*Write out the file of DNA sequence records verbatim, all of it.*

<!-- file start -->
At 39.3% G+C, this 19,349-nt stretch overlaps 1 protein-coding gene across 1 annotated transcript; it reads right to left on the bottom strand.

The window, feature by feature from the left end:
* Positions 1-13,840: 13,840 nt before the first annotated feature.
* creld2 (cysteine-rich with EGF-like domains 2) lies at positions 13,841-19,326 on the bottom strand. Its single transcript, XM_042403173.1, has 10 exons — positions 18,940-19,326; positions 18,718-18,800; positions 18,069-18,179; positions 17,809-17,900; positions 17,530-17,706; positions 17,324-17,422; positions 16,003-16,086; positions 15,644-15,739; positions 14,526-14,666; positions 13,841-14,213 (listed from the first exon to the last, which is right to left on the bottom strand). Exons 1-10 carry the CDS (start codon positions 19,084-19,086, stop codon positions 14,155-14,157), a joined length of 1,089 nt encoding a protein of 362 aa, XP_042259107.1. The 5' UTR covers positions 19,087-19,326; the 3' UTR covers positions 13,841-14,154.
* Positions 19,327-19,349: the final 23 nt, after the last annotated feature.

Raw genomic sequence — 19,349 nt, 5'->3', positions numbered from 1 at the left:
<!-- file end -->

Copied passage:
At 39.3% G+C, this 19,349-nt stretch overlaps 1 protein-coding gene across 1 annotated transcript; it reads right to left on the bottom strand.

The window, feature by feature from the left end:
* Positions 1-13,840: 13,840 nt before the first annotated feature.
* creld2 (cysteine-rich with EGF-like domains 2) lies at positions 13,841-19,326 on the bottom strand. Its single transcript, XM_042403173.1, has 10 exons — positions 18,940-19,326; positions 18,718-18,800; positions 18,069-18,179; positions 17,809-17,900; positions 17,530-17,706; positions 17,324-17,422; positions 16,003-16,086; positions 15,644-15,739; positions 14,526-14,666; positions 13,841-14,213 (listed from the first exon to the last, which is right to left on the bottom strand). Exons 1-10 carry the CDS (start codon positions 19,084-19,086, stop codon positions 14,155-14,157), a joined length of 1,089 nt encoding a protein of 362 aa, XP_042259107.1. The 5' UTR covers positions 19,087-19,326; the 3' UTR covers positions 13,841-14,154.
* Positions 19,327-19,349: the final 23 nt, after the last annotated feature.

Raw genomic sequence — 19,349 nt, 5'->3', positions numbered from 1 at the left: